Deniz BARKÝ-BEVAN
First Time



My First Novel

My mother and I began our Series of Firsts one year ago. The other day we were reflecting not only on all the new things we've seen and done this year, but on all the first times we've experienced throughout our lives.

First time travelling alone, without parents. First time in a new country. First day of school, first part-time job (stuffing envelopes). First real job (assistant to the managing editor at Air Canada's en-Route magazine).

One memory that sticks out for me is the summer I wrote my first novel.

I'd written a couple of short stories already, as well as a few sticker-stories, with specific words in the tale indicated by way of stickers - shiny, fuzzy, scratch 'n' sniff. I'd just completed the fourth grade.

School obviously made up a lot of my day-to-day experiences, so I wrote a story about a new girl at school. I called it The Strange Girl, and wrote it on yellow looseleaf, in pencil (this was back in the 80s, when all I had to do every summer was eat and sleep and swim and play, and had no electronic toys or online world to distract me).
Eventually, of course, the girls in the story bonded and made friends. I still have the marked up copy somewhere, showing the few edits I made on the initial draft.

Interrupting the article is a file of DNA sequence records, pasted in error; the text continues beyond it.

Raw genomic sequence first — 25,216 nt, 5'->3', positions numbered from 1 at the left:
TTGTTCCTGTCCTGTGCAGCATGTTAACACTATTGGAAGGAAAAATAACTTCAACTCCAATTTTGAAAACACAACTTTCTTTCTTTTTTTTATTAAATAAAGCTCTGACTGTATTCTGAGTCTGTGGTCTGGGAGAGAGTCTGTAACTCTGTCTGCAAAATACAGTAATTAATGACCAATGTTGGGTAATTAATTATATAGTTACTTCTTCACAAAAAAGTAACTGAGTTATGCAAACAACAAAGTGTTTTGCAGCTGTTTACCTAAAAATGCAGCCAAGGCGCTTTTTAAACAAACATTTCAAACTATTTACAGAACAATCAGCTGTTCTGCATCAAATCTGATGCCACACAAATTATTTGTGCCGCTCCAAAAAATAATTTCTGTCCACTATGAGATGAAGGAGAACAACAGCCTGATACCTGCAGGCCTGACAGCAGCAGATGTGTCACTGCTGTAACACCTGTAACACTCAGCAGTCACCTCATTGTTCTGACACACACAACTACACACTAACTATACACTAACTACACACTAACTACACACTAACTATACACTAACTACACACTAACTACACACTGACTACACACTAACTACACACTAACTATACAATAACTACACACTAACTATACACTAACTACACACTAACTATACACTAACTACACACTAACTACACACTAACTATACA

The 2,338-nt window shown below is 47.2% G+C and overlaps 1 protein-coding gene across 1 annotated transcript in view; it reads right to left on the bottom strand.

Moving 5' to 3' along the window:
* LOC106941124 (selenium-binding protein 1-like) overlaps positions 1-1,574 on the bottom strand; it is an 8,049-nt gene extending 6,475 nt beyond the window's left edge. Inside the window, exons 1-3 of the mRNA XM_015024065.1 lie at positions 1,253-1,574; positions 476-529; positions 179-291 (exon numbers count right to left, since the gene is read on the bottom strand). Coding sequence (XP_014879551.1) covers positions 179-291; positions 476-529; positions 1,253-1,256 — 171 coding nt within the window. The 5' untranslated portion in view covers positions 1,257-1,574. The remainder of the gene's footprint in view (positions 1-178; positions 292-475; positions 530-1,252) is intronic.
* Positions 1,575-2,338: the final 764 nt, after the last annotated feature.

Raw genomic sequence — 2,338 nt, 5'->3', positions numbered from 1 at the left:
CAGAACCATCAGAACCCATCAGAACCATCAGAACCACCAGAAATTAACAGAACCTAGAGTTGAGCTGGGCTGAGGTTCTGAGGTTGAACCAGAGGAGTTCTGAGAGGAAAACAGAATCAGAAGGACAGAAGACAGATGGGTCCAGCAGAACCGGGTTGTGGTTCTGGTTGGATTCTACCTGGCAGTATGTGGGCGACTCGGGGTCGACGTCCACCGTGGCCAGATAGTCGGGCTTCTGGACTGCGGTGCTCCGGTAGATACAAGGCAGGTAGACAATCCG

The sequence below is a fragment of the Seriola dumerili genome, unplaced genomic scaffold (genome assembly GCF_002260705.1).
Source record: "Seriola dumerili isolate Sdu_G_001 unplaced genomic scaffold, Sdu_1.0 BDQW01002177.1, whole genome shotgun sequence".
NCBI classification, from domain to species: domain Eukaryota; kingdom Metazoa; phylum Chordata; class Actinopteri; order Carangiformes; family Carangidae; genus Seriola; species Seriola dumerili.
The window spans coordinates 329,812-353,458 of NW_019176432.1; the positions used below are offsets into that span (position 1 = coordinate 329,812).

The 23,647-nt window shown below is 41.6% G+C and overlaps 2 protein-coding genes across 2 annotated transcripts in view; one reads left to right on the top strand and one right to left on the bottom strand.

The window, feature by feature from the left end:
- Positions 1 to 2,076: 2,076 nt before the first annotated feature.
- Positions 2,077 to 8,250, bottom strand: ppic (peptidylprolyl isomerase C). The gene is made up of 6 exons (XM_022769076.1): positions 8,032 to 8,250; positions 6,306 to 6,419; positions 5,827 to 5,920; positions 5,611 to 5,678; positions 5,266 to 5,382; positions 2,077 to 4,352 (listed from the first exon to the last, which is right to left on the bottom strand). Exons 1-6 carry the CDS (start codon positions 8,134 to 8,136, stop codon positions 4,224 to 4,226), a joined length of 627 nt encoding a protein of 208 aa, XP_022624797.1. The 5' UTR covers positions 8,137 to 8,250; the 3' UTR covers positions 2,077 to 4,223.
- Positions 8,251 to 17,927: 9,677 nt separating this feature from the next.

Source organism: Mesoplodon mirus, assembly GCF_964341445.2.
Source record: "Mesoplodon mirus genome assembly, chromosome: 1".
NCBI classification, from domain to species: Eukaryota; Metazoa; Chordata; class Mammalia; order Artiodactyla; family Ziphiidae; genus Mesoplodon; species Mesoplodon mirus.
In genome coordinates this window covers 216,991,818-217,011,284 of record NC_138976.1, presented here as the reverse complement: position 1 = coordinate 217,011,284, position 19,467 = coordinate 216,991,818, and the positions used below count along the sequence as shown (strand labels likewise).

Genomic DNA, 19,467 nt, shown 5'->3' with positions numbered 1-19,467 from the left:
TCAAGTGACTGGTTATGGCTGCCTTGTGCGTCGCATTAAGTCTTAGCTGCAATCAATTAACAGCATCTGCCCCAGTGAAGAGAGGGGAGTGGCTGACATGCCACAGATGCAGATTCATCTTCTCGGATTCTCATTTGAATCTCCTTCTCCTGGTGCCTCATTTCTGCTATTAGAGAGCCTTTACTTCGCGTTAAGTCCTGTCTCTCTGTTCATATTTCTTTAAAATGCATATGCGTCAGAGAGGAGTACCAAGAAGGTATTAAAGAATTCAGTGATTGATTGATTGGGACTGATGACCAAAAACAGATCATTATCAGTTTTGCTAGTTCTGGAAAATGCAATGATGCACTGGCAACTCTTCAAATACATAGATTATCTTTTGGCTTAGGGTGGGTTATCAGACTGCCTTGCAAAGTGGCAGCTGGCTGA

The main aspect of the plot involved toilet papering, or TPing, the new girl's house at Hallowe'en. I must have read a children's book that features TPing, because I sprinkled the acronym TP all over the story: during the girls' planning sessions, on Hallowe'en night, and in the aftermath of their escapade.

When the story was finished, I showed it to my mother. Her one comment - well, she might have said more, but the line I remember is - "you can't use the acronym TP without explaining at least once what it stands for."

It rankled, because the novel that I'd read hadn't explained. Why did I have to spell it out?

The year after that, I read The Lord of the Rings for the first time, and discovered that when J. R. R. Tolkien was a child, he'd also written a story and showed it to his mother. Her comment? She "pointed out that one could not say 'a green great dragon', but had to say 'a great green dragon.'"

From then on I cherished my mother's words. If it could happen to Tolkien, maybe it meant I was destined for great things too.

August-September 2012

Old Articles by Deniz B. Bevan:
Istanbul Sapphire
Pâté or Pouding Chômeur
An Expression
Ice Apple Wine
Montreal Is An Island
Haiku
Lavender Fields
Exotic Fruit
Ideas for Your 'Staycation'
Istanbul: I Only Have Two Days To See Everything!
Lord John and the Brotherhood of the Bladeby Diana Gabaldon
Approaching Ireland by ferry...
Just Plain Nesin